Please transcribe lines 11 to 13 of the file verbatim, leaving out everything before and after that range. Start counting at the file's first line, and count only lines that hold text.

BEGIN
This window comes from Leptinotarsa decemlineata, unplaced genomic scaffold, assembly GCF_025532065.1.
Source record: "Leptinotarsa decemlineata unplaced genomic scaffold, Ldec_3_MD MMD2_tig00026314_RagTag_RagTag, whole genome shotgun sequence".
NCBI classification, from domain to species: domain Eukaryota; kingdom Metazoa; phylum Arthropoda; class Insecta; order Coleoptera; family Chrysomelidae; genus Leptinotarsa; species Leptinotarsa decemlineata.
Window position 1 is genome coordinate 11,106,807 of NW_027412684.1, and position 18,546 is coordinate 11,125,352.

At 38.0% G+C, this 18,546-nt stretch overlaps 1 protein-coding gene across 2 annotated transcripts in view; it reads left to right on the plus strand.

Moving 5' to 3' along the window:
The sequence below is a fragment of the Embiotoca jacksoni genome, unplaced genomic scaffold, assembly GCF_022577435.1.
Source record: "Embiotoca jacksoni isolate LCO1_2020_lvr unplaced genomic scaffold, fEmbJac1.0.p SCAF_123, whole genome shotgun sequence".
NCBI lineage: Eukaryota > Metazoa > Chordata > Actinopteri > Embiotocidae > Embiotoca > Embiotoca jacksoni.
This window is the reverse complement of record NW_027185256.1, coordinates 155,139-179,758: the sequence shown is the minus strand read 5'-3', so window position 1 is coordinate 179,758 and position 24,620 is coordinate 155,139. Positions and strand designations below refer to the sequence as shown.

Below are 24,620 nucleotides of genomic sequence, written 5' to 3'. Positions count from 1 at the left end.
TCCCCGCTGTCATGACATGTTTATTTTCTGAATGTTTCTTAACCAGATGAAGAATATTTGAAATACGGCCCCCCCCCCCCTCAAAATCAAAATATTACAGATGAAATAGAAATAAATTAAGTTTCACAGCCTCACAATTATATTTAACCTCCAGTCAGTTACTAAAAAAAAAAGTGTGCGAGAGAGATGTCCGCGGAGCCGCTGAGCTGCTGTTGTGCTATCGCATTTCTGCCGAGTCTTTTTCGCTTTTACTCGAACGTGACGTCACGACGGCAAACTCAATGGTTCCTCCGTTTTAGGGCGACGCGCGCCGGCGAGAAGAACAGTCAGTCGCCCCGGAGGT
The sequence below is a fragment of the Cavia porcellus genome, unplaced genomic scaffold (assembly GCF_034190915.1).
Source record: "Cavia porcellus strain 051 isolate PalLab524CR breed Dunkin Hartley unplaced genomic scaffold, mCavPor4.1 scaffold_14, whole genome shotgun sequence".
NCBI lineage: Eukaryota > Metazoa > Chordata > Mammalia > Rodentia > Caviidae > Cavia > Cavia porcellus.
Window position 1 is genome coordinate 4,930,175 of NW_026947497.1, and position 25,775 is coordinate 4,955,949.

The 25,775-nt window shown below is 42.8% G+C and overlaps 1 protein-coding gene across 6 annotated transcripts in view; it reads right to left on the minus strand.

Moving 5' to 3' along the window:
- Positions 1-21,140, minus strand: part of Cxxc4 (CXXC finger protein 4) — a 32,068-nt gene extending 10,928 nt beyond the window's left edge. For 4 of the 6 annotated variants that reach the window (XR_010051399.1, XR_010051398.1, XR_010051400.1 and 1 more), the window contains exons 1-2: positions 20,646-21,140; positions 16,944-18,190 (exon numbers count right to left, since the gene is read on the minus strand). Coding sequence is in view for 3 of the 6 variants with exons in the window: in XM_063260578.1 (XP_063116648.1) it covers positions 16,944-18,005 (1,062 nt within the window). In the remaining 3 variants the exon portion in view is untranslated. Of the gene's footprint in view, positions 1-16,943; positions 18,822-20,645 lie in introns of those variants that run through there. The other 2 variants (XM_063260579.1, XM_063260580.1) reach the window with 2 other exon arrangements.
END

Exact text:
Below are 24,620 nucleotides of genomic sequence, written 5' to 3'. Positions count from 1 at the left end.
TCCCCGCTGTCATGACATGTTTATTTTCTGAATGTTTCTTAACCAGATGAAGAATATTTGAAATACGGCCCCCCCCCCCCTCAAAATCAAAATATTACAGATGAAATAGAAATAAATTAAGTTTCACAGCCTCACAATTATATTTAACCTCCAGTCAGTTACTAAAAAAAAAAGTGTGCGAGAGAGATGTCCGCGGAGCCGCTGAGCTGCTGTTGTGCTATCGCATTTCTGCCGAGTCTTTTTCGCTTTTACTCGAACGTGACGTCACGACGGCAAACTCAATGGTTCCTCCGTTTTAGGGCGACGCGCGCCGGCGAGAAGAACAGTCAGTCGCCCCGGAGGT
The sequence below is a fragment of the Cavia porcellus genome, unplaced genomic scaffold (assembly GCF_034190915.1).